(This is a guest post written by Matt Abraham. If you’ve ever waited tables and have children, you’ll relate. Enjoy!)
I was terrified when I had my kid four weeks ago. He was tiny and fragile, screaming and shaking, and all I knew was that I wanted to succeed as a parent. However, the only skills I possessed dealt with waiting tables. What was I going to do, upsell him a bottle of wine or crumb his bib between courses? But after four weeks of fathering I realize there was no need for concern, because as surprising as it sounds, the skills I gained from working in restaurants were the only ones I needed to successfully deal with an infant. After all, he was just a weepy egocentric human who was demanding all my attention, and even on a slow Tuesday night you’ll see four of those… So if you’re a waiter who’s expecting their first kid you can rest easy, the following six lessons from your time spinning trays are guaranteed to get you through the crucial first month of parenthood with ease.
Lesson 1. No matter how bad it gets, don’t panic.
It doesn’t matter if your apps are dragging, the POS machine is down, or table twelve just found a human finger in the flan; you don’t panic. Personally, I apply this cool thinking to everything I do as a dad. Like right now my baby’s been crying for ten minutes straight, the cat’s crapping on the new white rug, and smoke from the toast I forgot I was making just set off the fire alarm. But am I freaking out? No. I’m writing a blog post. Because waiting tables taught me to keep a level head. Or maybe because I got six fingers of gin in me. Whichever. The point is I’m not panicking.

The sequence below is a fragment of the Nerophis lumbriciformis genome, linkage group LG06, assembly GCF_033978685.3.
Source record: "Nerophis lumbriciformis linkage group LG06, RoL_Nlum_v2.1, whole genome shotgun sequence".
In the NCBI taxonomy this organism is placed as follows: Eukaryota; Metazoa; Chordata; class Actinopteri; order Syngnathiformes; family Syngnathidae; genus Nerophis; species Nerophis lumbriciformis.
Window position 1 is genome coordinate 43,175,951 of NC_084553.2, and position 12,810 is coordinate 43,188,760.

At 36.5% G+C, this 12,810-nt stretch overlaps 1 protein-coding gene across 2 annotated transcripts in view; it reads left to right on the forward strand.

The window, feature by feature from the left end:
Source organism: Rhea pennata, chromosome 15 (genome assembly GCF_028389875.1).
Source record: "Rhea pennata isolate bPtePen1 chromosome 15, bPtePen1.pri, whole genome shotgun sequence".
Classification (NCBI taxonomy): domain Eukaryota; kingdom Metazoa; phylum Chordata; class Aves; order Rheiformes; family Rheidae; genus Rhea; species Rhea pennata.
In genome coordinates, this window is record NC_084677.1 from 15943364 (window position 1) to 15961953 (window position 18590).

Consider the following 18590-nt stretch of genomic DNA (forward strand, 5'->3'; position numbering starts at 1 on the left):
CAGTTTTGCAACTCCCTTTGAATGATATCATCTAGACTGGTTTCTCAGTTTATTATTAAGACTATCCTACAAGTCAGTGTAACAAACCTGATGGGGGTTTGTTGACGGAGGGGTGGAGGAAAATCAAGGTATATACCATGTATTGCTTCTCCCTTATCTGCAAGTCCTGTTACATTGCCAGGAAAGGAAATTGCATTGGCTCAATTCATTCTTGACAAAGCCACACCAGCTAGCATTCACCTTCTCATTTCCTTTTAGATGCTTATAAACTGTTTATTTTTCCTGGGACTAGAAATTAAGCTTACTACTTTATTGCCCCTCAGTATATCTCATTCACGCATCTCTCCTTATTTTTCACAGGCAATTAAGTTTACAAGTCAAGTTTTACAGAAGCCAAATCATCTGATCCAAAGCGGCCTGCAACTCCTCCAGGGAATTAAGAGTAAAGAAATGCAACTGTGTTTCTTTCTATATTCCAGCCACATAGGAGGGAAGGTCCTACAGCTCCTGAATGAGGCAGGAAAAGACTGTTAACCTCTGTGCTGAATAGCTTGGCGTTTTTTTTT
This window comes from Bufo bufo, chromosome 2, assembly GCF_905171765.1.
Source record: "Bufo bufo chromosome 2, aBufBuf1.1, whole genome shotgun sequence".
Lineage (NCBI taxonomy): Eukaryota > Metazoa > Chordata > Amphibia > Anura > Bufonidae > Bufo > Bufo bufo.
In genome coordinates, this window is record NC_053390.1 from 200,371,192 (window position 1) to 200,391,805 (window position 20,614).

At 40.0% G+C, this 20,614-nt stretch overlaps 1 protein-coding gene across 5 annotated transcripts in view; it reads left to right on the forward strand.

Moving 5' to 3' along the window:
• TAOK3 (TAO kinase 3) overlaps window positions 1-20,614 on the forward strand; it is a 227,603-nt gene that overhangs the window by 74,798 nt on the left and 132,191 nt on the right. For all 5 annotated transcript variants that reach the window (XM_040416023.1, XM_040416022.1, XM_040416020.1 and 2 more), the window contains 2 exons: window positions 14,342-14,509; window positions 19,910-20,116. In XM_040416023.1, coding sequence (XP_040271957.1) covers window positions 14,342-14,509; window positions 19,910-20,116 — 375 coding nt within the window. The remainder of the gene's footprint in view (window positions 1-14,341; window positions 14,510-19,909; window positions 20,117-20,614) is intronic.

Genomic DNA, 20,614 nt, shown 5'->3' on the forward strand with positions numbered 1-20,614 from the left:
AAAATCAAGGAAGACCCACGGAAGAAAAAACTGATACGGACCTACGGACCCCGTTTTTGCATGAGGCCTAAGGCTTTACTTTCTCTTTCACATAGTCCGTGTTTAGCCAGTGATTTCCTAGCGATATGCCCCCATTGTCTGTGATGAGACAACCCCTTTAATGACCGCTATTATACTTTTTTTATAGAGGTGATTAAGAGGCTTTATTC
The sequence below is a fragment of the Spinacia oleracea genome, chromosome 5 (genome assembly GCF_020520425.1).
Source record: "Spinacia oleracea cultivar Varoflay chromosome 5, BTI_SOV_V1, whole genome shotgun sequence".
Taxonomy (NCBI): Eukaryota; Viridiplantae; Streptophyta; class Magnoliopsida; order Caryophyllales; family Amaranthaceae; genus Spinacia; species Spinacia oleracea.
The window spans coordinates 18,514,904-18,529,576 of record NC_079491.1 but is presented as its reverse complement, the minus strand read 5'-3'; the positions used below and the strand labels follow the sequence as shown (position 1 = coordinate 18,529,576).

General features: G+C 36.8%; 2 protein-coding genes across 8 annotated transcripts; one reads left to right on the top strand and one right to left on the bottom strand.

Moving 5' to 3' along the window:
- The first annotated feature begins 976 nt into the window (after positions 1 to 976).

Lesson 2. You develop an iron bladder.
It’s happened to us all: You have to go to the bathroom, but you’re weeded like Snoop Dogg at Reggae Fest with no one around to cover your section, so you seal up your bladder like a sous-vide bag and wait (sometimes an hour) before finally finding three minutes to sneak downstairs and drop your urine like one of those planes that fight wildfires. Congratulations. This ability comes in crazy handy when you have a baby. See, the first thing you learn as a parent is never wake the baby. Never. Even if they’re lying on your chest and you just drank a gallon of tea you sit there as still as possible like the kid’s pinning you to the sofa like they’re fucking Mjolnir, because the hard truth is a quiet baby trumps dry pants every time. Seriously. I’ve never wet myself to keep my baby quiet, but I wouldn’t judge anyone who has. It’s the right call every time.
Lesson 3. You’ll eat every meal like it’s a shift meal.
If you’ve never seen a restaurant worker eat before their shift picture a team of piranhas working on a cow, except with more silverware and fewer niceties. And there are two reasons why: first, there’s only a tiny window in which that food can be consumed before the barbarians arrive, and second, there are precious few actual edible bits in a shift meal, and you got to fight for them. Seriously. I’ve seen cooks throw shoe leather into a hotel pan of Salisbury steak to add mass. Basically I’m saying if you want to eat you got to move quick.